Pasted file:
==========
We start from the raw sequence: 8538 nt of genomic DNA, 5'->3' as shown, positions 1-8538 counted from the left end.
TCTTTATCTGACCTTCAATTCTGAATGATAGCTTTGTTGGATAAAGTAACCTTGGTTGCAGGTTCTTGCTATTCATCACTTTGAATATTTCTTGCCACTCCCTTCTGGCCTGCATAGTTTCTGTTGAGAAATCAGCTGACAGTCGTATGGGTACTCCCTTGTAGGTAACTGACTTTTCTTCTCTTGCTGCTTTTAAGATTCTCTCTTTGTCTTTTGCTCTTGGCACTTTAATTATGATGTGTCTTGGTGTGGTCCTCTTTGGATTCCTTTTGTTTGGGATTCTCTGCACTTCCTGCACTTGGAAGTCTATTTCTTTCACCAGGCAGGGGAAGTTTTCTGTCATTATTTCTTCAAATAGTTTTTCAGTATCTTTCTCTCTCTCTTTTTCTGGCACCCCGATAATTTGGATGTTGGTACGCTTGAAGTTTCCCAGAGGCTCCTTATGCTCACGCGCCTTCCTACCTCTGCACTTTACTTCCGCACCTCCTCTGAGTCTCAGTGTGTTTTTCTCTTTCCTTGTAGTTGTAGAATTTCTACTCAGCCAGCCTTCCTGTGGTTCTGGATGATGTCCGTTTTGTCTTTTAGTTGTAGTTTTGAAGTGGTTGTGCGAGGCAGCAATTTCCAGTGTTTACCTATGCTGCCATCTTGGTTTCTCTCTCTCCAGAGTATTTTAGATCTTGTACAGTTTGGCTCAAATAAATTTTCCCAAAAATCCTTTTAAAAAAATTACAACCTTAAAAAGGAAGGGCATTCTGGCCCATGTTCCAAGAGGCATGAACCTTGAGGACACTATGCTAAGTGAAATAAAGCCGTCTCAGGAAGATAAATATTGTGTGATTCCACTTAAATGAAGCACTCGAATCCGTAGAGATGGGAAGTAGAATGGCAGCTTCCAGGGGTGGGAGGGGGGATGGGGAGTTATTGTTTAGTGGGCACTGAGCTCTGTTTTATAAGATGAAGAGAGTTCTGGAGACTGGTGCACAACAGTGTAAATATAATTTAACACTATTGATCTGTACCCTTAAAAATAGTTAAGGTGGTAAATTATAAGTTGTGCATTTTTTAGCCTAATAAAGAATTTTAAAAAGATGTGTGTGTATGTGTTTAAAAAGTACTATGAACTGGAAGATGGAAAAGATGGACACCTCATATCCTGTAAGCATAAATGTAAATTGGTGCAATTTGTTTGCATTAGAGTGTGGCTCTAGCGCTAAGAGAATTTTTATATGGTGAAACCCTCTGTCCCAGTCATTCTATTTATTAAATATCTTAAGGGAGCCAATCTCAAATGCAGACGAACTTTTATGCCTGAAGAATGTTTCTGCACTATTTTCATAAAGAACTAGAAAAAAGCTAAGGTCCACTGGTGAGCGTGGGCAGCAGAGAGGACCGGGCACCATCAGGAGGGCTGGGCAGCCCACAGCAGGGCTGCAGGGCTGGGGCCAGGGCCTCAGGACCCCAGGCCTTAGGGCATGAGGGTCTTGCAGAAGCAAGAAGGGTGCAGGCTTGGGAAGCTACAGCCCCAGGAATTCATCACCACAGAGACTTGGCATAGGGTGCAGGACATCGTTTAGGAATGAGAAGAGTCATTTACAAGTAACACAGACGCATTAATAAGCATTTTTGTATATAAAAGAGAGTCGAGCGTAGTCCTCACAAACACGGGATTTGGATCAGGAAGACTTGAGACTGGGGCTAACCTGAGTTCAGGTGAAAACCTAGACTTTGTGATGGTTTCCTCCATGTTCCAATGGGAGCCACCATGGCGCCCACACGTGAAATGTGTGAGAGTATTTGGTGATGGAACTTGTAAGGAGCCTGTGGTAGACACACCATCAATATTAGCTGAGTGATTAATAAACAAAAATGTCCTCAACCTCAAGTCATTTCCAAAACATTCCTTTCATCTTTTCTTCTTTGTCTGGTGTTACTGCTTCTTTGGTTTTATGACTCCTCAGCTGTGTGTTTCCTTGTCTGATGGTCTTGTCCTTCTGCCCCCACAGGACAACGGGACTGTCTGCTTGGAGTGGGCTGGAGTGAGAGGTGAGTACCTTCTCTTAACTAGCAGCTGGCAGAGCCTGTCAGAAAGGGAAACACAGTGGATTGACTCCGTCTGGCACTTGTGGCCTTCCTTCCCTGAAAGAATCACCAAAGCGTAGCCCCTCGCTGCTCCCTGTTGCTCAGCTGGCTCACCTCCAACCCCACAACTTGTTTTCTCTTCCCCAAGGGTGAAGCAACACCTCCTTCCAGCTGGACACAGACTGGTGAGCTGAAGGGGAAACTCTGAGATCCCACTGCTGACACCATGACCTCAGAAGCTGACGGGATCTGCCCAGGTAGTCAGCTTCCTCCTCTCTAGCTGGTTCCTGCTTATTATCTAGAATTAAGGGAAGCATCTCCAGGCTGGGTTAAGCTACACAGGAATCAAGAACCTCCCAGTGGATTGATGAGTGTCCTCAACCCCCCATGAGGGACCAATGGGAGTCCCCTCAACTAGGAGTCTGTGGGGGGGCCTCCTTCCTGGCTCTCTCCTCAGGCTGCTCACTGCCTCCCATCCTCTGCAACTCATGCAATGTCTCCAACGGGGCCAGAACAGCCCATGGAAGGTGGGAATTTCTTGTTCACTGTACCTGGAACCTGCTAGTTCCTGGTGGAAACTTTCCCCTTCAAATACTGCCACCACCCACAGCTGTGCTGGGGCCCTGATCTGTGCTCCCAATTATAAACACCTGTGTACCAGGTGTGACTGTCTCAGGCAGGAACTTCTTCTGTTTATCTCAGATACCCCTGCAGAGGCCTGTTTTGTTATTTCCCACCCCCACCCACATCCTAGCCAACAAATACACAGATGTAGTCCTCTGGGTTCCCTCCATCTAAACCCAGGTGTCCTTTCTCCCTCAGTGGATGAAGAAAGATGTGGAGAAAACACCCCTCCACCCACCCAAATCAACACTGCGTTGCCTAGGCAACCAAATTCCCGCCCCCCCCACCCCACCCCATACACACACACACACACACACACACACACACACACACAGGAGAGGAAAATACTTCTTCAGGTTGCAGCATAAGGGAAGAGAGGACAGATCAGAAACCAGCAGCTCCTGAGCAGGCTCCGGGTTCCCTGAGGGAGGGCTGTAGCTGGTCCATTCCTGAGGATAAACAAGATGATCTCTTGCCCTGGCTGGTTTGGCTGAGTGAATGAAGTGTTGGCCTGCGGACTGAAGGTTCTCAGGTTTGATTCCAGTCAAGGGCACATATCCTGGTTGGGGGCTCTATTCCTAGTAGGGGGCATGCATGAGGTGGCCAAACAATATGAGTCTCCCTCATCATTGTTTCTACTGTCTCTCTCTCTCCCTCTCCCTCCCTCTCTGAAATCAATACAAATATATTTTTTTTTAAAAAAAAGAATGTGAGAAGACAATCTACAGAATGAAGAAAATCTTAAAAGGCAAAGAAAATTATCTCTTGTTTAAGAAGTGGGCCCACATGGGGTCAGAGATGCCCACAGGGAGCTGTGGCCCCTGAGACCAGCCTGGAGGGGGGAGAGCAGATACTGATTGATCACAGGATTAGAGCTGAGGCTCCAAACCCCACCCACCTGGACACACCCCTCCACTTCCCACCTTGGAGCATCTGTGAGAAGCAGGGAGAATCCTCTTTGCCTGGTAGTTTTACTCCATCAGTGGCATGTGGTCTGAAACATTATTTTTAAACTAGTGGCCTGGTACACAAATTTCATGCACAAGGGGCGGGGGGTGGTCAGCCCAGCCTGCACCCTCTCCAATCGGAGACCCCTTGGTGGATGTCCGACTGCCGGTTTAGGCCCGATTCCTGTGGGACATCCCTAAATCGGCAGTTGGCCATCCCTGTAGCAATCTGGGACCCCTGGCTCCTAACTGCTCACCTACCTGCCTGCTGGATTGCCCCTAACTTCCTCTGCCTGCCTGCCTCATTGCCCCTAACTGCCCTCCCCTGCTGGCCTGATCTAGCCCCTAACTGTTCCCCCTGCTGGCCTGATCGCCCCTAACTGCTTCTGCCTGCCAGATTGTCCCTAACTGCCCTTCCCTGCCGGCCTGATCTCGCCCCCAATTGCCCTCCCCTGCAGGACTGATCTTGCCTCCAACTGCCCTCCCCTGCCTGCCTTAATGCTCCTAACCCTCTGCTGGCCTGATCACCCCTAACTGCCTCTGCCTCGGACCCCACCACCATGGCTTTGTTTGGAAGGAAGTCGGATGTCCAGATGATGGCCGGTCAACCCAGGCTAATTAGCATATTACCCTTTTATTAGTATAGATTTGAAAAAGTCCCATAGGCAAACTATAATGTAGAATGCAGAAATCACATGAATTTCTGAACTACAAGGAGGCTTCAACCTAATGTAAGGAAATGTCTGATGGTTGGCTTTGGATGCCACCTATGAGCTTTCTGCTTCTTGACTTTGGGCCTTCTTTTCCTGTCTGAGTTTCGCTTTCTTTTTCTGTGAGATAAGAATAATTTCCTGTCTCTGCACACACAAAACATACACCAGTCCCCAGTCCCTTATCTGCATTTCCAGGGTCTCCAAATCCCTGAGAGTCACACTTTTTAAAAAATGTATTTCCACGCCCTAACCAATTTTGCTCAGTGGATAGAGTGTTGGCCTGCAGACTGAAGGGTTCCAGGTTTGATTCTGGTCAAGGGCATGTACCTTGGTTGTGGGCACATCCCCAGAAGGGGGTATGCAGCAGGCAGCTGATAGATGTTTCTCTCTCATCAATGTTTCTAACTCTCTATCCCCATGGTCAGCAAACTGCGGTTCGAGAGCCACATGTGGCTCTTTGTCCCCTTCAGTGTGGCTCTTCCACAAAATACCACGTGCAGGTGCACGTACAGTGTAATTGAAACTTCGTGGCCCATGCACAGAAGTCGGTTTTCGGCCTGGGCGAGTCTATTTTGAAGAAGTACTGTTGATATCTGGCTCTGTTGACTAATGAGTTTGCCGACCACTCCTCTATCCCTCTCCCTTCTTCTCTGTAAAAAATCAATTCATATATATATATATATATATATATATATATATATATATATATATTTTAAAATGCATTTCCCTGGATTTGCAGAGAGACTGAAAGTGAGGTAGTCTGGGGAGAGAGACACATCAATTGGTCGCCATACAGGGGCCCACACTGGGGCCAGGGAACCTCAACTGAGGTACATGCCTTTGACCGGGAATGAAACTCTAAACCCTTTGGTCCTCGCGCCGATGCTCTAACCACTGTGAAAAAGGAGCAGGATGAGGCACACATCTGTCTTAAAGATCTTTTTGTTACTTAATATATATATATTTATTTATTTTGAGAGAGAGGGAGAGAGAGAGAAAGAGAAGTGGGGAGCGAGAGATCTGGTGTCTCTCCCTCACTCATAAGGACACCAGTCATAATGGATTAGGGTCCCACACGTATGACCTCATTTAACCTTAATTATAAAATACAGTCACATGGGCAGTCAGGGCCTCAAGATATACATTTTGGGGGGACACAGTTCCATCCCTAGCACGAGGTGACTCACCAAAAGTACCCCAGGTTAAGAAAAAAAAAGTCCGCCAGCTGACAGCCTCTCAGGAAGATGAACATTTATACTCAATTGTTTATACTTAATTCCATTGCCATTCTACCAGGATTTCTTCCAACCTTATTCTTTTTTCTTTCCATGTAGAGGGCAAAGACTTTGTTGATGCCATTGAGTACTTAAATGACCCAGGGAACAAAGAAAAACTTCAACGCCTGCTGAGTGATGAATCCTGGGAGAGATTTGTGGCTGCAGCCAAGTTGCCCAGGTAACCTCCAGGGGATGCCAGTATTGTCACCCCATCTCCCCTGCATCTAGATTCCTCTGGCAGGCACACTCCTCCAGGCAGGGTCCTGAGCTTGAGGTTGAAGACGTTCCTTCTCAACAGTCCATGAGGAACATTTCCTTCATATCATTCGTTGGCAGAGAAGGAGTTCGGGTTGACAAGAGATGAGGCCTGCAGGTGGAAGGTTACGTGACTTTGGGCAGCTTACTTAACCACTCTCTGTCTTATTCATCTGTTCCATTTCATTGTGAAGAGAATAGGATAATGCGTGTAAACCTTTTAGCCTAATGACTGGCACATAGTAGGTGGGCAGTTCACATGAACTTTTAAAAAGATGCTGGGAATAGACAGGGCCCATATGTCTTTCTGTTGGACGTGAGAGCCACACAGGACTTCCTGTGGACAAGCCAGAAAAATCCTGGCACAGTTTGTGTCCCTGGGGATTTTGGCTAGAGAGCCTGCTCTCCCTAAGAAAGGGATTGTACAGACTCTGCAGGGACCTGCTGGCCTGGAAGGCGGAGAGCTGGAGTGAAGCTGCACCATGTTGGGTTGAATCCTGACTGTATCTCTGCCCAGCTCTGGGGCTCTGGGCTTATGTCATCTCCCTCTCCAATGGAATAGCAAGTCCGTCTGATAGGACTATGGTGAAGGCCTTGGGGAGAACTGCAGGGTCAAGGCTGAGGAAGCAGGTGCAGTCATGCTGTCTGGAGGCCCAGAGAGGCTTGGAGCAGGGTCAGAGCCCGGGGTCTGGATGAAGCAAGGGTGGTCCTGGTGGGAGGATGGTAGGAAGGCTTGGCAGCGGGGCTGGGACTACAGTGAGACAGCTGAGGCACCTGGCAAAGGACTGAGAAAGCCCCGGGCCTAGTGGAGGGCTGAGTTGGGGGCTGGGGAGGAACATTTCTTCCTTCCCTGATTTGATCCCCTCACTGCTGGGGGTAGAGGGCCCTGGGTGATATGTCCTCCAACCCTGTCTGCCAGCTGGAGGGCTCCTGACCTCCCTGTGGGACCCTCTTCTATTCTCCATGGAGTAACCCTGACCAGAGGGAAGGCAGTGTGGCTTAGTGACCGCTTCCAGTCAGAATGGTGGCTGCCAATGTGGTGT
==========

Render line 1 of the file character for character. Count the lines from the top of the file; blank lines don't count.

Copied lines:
We start from the raw sequence: 8538 nt of genomic DNA, 5'->3' as shown, positions 1-8538 counted from the left end.